Augsburg (Germany) (AFP) – German Chancellor Angela Merkel’s spokesman on Monday condemned the claim by a right-wing politician that most Germans would not want footballer Jerome Boateng, whose father is Ghanaian, as their neighbour.

“This sentence, which has come out, is vile and sad,” Merkel’s spokesman Steffen Seibert told a press briefing in Berlin.

“Jerome Boateng summed it up when he said it’s sad that such things still occur.”

Seibert was reacting to a remark by Alexander Gauland, deputy leader of right-wing Alternative for Germany (AfD) party, who told a Sunday newspaper: “People find him good, but they don’t want to have a Boateng as a neighbour”. 

Boateng, who was part of the team that won the 2014 World Cup in Brazil, said he was saddened by the comments.

“I can only smile about it. In all honesty, it’s sad like something like that is said these days,” said Boateng, who was born in Berlin to a German mother and a Ghanaian father, after Germany’s 3-1 friendly defeat to Slovakia in Augsburg on Sunday.

“I am happy to be German, I’m proud or I wouldn’t be here in the team.

“I believe I am well integrated and there is nothing more I need to say.

“I think enough people have said something about it.” 

– ‘Jerome be our neighbour’ –

Germany fans in Augsburg made their feelings known about Gauland’s comments with banners around the stadium reading: “Jerome, move in next to us” or “Jerome, be our neighbour”, which the Bayern Munich star spotted.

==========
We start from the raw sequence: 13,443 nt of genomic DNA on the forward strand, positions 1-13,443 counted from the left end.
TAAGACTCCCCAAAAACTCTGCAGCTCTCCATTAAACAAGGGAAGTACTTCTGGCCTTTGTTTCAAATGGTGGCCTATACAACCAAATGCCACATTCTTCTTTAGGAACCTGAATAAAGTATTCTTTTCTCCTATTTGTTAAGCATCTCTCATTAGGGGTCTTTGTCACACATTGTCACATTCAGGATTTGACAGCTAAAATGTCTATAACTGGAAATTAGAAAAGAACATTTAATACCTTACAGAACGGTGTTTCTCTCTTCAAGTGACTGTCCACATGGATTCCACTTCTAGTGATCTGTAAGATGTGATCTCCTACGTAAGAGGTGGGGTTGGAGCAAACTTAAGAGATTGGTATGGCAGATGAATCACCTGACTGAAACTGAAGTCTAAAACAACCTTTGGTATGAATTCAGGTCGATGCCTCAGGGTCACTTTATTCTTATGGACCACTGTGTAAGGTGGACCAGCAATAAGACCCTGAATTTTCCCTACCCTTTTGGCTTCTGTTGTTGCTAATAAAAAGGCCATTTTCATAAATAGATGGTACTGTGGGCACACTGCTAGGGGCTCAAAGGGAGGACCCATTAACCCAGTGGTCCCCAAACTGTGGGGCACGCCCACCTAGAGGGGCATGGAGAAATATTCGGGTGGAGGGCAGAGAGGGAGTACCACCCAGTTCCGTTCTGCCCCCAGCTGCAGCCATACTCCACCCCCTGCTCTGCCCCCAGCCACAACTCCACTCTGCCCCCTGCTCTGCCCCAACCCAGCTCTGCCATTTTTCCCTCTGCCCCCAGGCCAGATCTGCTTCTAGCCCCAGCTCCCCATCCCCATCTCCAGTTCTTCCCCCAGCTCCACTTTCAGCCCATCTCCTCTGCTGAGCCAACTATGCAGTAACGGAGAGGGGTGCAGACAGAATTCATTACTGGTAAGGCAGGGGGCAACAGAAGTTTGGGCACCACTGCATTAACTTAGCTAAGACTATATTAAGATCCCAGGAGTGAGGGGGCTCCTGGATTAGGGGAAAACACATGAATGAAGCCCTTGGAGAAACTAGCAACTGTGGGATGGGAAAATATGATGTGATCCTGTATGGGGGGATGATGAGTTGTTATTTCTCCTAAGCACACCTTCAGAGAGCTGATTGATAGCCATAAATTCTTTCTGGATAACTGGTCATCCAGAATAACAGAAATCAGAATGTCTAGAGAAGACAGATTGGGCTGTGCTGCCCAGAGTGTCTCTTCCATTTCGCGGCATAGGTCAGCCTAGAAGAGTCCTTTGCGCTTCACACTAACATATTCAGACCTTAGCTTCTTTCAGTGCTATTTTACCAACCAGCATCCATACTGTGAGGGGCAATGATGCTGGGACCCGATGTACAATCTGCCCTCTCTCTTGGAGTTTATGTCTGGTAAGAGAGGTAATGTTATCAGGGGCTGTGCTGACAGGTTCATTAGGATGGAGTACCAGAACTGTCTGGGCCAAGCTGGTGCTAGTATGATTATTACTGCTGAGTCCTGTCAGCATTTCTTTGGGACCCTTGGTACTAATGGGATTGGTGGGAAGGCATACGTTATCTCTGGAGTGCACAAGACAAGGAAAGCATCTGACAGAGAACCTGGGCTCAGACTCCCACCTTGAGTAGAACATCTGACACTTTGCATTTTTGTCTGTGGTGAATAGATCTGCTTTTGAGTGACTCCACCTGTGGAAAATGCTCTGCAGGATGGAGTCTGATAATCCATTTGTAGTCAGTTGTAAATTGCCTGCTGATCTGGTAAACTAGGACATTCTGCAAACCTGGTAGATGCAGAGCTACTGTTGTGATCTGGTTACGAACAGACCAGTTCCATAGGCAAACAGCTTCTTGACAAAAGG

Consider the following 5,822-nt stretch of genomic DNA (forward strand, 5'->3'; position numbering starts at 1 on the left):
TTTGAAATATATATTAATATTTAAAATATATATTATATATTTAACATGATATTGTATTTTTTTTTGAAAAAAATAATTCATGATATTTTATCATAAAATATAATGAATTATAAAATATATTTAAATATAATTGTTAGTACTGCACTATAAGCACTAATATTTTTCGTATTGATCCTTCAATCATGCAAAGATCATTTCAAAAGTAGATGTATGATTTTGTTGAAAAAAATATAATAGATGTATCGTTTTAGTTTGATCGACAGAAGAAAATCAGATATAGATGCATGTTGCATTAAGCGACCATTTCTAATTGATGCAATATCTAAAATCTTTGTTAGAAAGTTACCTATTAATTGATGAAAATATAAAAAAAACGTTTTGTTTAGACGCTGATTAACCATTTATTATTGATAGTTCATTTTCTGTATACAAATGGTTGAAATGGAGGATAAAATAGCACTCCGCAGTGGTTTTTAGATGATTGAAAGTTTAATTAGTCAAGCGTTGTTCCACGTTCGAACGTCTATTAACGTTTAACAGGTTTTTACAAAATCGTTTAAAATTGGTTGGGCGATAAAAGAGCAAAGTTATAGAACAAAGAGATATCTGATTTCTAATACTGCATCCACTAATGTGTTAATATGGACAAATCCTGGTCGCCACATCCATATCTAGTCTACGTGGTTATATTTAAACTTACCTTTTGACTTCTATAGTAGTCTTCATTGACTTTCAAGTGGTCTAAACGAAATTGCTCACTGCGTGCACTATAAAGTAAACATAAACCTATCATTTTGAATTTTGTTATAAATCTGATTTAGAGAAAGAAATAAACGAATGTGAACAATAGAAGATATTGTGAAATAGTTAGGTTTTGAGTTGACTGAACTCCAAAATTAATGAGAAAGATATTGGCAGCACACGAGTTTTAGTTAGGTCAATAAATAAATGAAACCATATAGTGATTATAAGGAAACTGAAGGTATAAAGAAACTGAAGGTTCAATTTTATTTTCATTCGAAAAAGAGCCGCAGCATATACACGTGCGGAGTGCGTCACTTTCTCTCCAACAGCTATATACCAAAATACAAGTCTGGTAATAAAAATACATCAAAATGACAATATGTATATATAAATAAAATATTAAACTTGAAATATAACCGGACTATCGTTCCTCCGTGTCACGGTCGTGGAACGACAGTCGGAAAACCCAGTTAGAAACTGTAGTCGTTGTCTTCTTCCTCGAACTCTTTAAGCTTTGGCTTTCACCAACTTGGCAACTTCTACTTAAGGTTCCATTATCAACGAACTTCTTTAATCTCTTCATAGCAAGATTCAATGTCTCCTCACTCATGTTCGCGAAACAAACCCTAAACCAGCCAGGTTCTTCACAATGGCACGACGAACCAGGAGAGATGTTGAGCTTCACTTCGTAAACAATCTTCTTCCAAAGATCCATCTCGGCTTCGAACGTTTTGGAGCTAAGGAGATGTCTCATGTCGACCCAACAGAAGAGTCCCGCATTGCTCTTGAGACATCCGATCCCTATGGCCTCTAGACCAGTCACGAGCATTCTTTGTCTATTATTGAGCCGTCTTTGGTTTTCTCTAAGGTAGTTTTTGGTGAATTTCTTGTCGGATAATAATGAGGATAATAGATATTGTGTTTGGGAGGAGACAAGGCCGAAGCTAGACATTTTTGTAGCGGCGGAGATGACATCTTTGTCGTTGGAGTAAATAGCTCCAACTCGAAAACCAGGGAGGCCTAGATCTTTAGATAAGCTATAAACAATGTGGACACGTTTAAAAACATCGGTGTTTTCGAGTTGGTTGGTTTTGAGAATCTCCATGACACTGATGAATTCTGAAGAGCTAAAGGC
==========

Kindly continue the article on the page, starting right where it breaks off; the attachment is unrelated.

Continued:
“I think there were enough positive answers in the stadium. I saw a few placards,” said Boateng.

There was plenty of support for the 27-year-old player from the German Football Association (DFB).

DFB president Reinhard Grindel condemned Gauland’s comments as “simply tasteless”, while the German team released a video under the motto “We are Diverse” showing the players’ faces together.

“We are a very diverse team,” said team manager Oliver Bierhoff.

“Such unqualified statements are therefore dismissed as what they are.

“It doesn’t bother Jerome, but it’s not pretty, because he is drawn into a discussion he doesn’t want to join.

Boateng is seen as an example of successful integration, as is fellow German-born international Mesut Ozil, who is of Turkish origin.

Ozil, a Muslim, recently published a picture of himself on a pilgrimage to Mecca.

Andrea Kersten, an AfD official in eastern Saxony state, on Monday took issue with that image.

Kersten accused Ozil, who plays for English side Arsenal, of sending “an anti-patriotic signal”.

Ozil was promoting an ideology in which “there is no equality between men and women.. where Jews and Christians are second-class citizens and where Sharia law is superior to democracy,” she said on the website of Die Welt daily.